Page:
Peach growers are currently in need of ways to control bacterial spot, a severe disease that is at its worst when rain is frequent. Dave Ritchie, a plant pathologist at North Carolina State University, spoke about the disease and management options for growers at the 2019 Southeast Regional Fruit and Vegetable Conference.
Bacterial spot is particularly challenging because of the lack of controls growers and researchers have for the disease. “In years where it occurs, depending on the weather, it can actually cause almost a 100 percent loss on some of the highly susceptible varieties,” Ritchie said.
The only real option growers have right now is to plant varieties less susceptible to the disease, says Ritchie. He explains that most of the highly susceptible varieties grown in the Southeast are developed on the West Coast, where bacterial spot isn’t a problem for growers. These varieties are then planted into an environment that is extremely conducive for bacterial spot. Hot, wet, humid summers that occur every year in the Southeast allow the disease to thrive.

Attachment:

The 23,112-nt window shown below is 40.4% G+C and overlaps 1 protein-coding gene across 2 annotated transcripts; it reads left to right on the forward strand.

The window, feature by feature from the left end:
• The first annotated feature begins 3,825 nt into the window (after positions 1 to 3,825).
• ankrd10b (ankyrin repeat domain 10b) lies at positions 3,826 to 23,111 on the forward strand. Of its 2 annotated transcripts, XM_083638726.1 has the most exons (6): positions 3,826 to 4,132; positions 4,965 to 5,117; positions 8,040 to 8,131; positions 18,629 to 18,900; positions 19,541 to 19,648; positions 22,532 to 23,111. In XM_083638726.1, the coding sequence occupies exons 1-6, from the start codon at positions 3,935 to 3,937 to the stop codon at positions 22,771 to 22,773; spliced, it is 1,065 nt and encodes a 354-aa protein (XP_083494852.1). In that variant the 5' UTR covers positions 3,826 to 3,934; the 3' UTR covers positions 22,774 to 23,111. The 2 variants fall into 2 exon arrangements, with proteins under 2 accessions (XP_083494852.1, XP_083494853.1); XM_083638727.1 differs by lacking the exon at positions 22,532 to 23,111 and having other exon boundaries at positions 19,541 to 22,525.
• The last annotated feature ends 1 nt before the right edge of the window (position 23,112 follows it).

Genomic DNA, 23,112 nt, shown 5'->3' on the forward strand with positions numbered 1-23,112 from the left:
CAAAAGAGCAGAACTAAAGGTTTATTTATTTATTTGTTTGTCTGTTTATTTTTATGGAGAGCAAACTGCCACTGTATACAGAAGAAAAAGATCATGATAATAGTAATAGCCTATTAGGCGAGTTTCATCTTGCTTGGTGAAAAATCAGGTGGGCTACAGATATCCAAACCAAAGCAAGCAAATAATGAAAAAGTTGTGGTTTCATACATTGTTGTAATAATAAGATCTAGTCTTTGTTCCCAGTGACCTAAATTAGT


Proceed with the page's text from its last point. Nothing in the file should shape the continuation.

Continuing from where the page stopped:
There are limited cultivars available in the Southeast that are resistant to the disease. These cultivars vary according to what region the grower is in. Some are highly resistant but not very marketable.
Ritchie says practicing good pruning, which will allow for better spray coverage of copper products or antibiotics, is one cultural control growers can use. He hasn’t found any biological controls yet that are cost effective, and he says there are no insecticides to help growers combat bacterial spot.
Ritchie recommends growers who are dealing with bacterial spot on a year-to-year basis should use pre-bloom copper sprays “from about bud swell through shuck split … to try to reduce the amount of bacteria that will build up.” He considers pre-bloom sprays essential, rather than waiting to shuck split. Ritchie says that in the time period from bud swell to bloom, the bacteria can build up to a very high level but symptoms may not be visible.
According to Richie, there are years when peach growers are unable to control bacterial spot. When growers experience high precipitation rates, it makes it nearly impossible to control. Ritchie says more research is needed to develop varieties with bacterial spot resistance. “My feeling is genetics is going to be the answer,” he concludes.
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